Yeah, I run across the same thing. I think the parental blind spot has something to do with the parent's very human ability to forget how shitty things really were in their past, but also with how much things can affect us when we are children because it forms the bulk of our remembered experience. So it was just 6 or 7 years of grinding for my mum, but it was the bulk of my childhood.
@DickensianCat @Beaks @bowtiesarecool @TheDilettantista Well, in truth, my mum (who worked as a seamstress for many years) is making my dress, and is very excited to do so. This means that the usual parameters (like cost, availability and fit) are not going to apply to whittle down the choices. She's super stoked to do this too, but it means that I'm not going to ever try something on and have it feel magical, because I won't EVER be buying anything.
I tried on dresses for the first time this weekend, and I felt the same as I did when I chose an engagement ring. All the dresses are lovely, and all the dresses look the same. How on earth do you pick one? Sure, some are more flattering and less flattering, but about 80% were perfectly acceptable looking. It's incredibly frustrating, and also makes me feel like a defective bride since I doubt anything will 'speak' to me.
@megsy I second this comment -- if you are only making $27,000 there is no reason to defer taxes from your income right now, and it gives you a lot more freedom in how you withdraw the cash. Sure, you can take money out of an RRSP to buy a house, but you need to repay it within a certain amount of time. With a TFSA you get the benefits of tax free savings (hence the name) without the withdrawal restrictions... which could be handy if you are saving up for a big trip or to open your own business. Home ownership (at least in large Canadian cities) is no longer a reliable way to save for retirement: keep your options open!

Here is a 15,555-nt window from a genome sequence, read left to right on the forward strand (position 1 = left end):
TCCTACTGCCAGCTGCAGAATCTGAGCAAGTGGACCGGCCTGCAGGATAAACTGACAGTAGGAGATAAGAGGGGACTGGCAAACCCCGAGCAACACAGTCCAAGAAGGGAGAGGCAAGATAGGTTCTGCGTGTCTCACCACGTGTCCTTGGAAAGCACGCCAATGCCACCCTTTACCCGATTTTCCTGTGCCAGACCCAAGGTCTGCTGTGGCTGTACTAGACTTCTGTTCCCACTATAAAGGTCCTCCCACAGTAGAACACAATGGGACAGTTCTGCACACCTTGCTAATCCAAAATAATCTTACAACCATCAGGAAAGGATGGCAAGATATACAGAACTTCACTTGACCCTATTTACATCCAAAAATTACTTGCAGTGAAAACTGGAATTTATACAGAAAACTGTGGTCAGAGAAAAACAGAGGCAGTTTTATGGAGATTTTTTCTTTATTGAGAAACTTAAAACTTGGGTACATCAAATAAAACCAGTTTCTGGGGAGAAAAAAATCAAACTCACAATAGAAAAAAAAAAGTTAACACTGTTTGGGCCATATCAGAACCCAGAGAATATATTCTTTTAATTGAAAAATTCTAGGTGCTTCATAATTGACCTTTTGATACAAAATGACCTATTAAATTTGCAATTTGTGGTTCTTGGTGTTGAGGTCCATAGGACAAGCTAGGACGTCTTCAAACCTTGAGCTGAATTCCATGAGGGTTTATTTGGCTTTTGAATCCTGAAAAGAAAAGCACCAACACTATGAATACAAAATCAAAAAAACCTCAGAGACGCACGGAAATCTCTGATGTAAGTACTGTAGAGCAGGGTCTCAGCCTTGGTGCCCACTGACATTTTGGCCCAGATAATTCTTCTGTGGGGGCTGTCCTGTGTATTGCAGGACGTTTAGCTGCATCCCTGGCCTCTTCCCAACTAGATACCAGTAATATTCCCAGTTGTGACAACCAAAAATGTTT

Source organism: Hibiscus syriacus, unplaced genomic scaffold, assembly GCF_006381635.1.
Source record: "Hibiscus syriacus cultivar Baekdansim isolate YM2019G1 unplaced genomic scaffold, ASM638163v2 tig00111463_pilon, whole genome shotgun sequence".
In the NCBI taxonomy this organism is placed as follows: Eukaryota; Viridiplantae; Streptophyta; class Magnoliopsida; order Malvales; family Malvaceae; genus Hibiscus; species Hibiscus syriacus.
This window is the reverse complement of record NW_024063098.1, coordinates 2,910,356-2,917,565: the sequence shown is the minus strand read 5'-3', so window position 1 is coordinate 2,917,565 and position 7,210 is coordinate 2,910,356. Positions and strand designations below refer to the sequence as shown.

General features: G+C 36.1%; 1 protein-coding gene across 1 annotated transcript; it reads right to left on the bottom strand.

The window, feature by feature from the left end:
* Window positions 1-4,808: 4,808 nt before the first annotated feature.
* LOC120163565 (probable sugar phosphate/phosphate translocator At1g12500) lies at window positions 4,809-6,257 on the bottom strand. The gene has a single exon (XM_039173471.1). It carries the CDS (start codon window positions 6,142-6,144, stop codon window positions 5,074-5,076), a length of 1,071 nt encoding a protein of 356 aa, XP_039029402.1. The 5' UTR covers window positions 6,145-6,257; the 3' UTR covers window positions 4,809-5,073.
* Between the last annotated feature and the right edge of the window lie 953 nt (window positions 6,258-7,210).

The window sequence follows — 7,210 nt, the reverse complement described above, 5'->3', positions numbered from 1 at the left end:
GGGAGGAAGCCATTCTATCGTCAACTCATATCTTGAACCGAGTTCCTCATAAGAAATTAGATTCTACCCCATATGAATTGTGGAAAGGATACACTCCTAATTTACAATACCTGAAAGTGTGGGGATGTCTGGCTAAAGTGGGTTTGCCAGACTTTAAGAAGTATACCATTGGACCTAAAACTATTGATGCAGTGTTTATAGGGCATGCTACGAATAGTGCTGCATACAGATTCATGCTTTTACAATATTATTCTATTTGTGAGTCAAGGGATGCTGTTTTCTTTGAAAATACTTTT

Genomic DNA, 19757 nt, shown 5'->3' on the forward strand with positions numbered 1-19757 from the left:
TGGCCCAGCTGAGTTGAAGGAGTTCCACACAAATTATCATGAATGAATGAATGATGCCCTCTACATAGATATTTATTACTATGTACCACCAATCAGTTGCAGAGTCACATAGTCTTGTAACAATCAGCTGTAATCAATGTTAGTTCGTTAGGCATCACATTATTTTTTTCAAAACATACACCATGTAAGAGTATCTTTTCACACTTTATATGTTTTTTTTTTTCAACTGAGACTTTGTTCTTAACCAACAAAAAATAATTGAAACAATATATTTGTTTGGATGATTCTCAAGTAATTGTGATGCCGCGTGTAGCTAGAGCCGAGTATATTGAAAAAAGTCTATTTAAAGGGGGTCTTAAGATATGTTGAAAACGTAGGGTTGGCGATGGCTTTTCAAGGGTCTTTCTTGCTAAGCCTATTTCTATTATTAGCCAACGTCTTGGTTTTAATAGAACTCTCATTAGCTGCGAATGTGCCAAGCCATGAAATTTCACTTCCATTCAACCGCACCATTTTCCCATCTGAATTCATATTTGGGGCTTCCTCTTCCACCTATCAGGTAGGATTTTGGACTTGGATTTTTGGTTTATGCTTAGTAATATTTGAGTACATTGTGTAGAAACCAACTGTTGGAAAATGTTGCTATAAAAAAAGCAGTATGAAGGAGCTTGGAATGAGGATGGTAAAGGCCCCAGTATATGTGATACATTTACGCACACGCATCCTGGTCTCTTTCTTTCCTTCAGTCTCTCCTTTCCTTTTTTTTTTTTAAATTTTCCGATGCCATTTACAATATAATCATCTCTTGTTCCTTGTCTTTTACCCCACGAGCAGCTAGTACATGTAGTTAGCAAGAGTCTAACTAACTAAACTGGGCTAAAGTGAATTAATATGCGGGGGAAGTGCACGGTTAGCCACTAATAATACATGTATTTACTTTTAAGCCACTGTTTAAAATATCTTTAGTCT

My native city has a lot of panhandlers, and I never give anything. I'm ashamed of it, at times, but I'm so scared of people touching me, or following me that I don't give to people who appear to legitimately need it. There are a lot of able-bodied young people who sit on the sidewalk with signs who panhandle for reasons that are completely unclear to me.
@BananaPeel Man, the judginess made me SO ANGRY when I was buying my bike. Sure, I might not know the right terms for things, but I cycle every day. Do not put me on a beach cruiser, or blow smoke about how spacers in the drop bar handle brakes will make things more comfortable. I did what planforamiracle suggested, and got a recommendation for a shop from a bike lovin' friend. Then HE got a gift cert for the referral. WIN/WIN.
@Apocalypstick technically you are not supposed to operate a motor vehicle while inebriated, but the police will only pull you over if you are all over the road since mostly you will only hurt yourself if you cycle drunk.
@ellabella well, they do get a little wrinkly, but I wear a LOT of knit and also fold my things the way erinep describes. Oh, and I ALWAYS put them in a plastic bag, and my lunch in a separate plastic bag because sometimes my lunch leaks. And on one terrible day I dropped my whole clothes bag in the toilet (because I work in a heritage building full'o dudes there's no place other than the toilet cubicle to change) but it turned out okay because PLASTIC BAG. Not gonna lie, it does seem like a lot of effort... but I feel pretty fit, don't spend money on the gym, and can get to work in 15, instead of a 25 minute bus ride. Right now it's worth it, but it might not be forever.
@23RVS I bike all year round in Vancouver CA and the only way I've found to not be sweaty and gross when I get to work (I like to ride fast AND all the hills...) is to pack a full change of clothes in a side panier, leave shoes at work, and do my hair and makeup at the office. It's a pain, no question, but it's made me very gentle on my work clothes.
@Michelle I live in Vancouver, across the street from a private school and I'm always *shocked* at how not-rich the kids there seem. My folks dodged the issue by sending me to French Immersion in Richmond, which was at that time treated like a gifted program. I don't think they had to pay any more for it, but the kids there had more involved parents, which led (I think) to it being a better program than the english schools I would have otherwise attended.